Forest Planning Process
Components of a Forest Plan
Under National Forest Management Act (NFMA) regulations and directives, each forest plan (or planning project) will consist of five components:
1. Describe desired conditions of the Forest,
2. Set measurable objectives to achieve those conditions,
3. Determine the general suitability of lands for various uses,
4. Designate special areas such as proposed wilderness, and
5. Provide guidelines governing the management practices and uses of the Forest.
Desired conditions are narrative descriptions of the social, economic, and ecological attributes of the plan area toward which management is directed. The time for achieving them is not set, and may be longer than the 10-15 year life of the plan itself. For example, the desired condition for a semi-primitive recreation management area might be a generally unmodified natural environment that allows visitors to experience solitude and closeness to nature. The area might also contribute to economic sustainability by appealing to other recreation interests who hire local outfitting guides.
Objectives are the projected outcomes that measure progress toward achieving the desired conditions within specific time frames. Objectives and other plan components should be based on realistic budget expectations. An example of a plan objective would be to reduce hazardous fuels on 5,000 acres per year for 5 years in the wildland/urban interface.
The directives also specify that the plan objectives should include the Timber Sale Program Quantity (TSPQ), which is the estimated volume of timber expected to be produced, given past and projected budgets and agency capacity. The TSPQ, like other objectives, is not a firm commitment, but expresses an aspiration to achieve desired economic and other conditions.
Suitability is the identification of areas as being generally appropriate for various uses that are compatible with desired conditions and objectives and. Such uses may include timber production, mineral development, livestock grazing, and recreation activities (FSH 1909.12, 61.1). For timberland suitability, the directives distinguish between lands that are suitable for timber "production" and lands that are more broadly suitable for timber "harvest" to achieve other objectives and desired conditions (FSM 1921.17c, FSH 61.7-62.3). Both types of suitable timberland are included in the calculation of TSPQ (see above).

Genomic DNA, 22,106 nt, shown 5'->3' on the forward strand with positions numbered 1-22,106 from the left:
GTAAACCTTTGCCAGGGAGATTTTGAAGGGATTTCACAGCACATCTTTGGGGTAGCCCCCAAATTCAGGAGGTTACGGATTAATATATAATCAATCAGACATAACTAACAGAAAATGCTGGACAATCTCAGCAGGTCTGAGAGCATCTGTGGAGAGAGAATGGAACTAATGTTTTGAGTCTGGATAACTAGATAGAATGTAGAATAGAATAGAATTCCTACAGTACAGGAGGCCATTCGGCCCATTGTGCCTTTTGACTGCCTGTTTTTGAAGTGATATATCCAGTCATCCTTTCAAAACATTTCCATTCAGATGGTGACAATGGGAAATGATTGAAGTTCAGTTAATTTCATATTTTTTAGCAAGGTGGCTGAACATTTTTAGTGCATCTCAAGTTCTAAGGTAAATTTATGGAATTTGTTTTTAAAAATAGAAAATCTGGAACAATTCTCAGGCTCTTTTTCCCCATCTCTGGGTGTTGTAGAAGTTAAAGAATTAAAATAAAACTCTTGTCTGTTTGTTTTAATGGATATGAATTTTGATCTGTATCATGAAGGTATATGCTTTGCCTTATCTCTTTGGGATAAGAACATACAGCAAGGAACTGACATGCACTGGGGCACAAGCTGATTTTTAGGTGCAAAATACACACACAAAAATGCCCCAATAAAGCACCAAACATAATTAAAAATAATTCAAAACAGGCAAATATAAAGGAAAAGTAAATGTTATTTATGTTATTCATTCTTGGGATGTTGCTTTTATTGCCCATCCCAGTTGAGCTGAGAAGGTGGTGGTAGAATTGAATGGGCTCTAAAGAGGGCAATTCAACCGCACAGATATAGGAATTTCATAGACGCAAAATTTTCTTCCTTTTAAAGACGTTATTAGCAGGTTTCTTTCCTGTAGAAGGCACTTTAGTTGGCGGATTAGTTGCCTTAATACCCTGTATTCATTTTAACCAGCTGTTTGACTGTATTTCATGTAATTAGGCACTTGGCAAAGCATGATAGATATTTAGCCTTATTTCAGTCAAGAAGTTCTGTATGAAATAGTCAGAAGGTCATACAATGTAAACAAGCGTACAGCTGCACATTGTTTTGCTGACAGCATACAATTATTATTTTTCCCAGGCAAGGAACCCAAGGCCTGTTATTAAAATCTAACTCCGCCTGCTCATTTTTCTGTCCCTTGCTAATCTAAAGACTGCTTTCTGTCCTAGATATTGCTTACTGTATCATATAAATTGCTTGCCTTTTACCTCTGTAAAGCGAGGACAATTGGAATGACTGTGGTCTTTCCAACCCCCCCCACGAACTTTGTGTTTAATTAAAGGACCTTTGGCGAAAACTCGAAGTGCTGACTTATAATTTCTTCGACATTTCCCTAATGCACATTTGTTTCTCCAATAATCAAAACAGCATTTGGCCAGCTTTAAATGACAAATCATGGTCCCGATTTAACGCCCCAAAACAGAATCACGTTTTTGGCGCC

Special areas are designated in recognition of their unique or special characteristics, such as botanical areas and significant caves (36 CFR 219.7(a)(2)(v)). The directives include extensive guidance in the evaluation of potential wilderness areas and wild and scenic rivers. As discussed below, potential wilderness areas must be considered during the plan revision process (36 CFR 219.7(a)(7), FSM 1923.03).
On the other hand, evaluation of potential wild and scenic rivers is not necessarily required during plan revision if a river study was completed in a prior planning process. In that case, additional wild and scenic river evaluation is only required if "changed circumstances warrant additional review of eligibility or if the Responsible Official considers the river study (suitability) an issue." (FSM 1924.03).
Guidelines provide information and technical specifications for project-level decision-making to achieve desired conditions and objectives (36 CFR 219.7(a)(2)(iii)). The regulations and directives carefully differentiate legally binding "standards" from non-binding "guidelines" and make it abundantly clear that forest plans should no longer include any standards. The directives allow the Forest Service to "depart from guidelines when it is necessary to deal effectively with unusual situations." (FSM 1921.14). The directives go to great lengths to ensure that guidelines are worded in ways that do not suggest that they are requirements:
"Do not write guidelines in the imperative mode because imperative mode conveys mandatory compliance. Guidelines should not use the helping verbs 'do not,' 'may not,' 'may only,' 'must,' 'not allowed,' 'prohibit,' or 'shall.' These helping verbs convey a degree of compliance or restriction that is not appropriate for guidelines. The helping verb 'should' or 'ought' is recommended for guidelines to recognize that extenuating circumstances are likely to occur." (FSH 12.23b)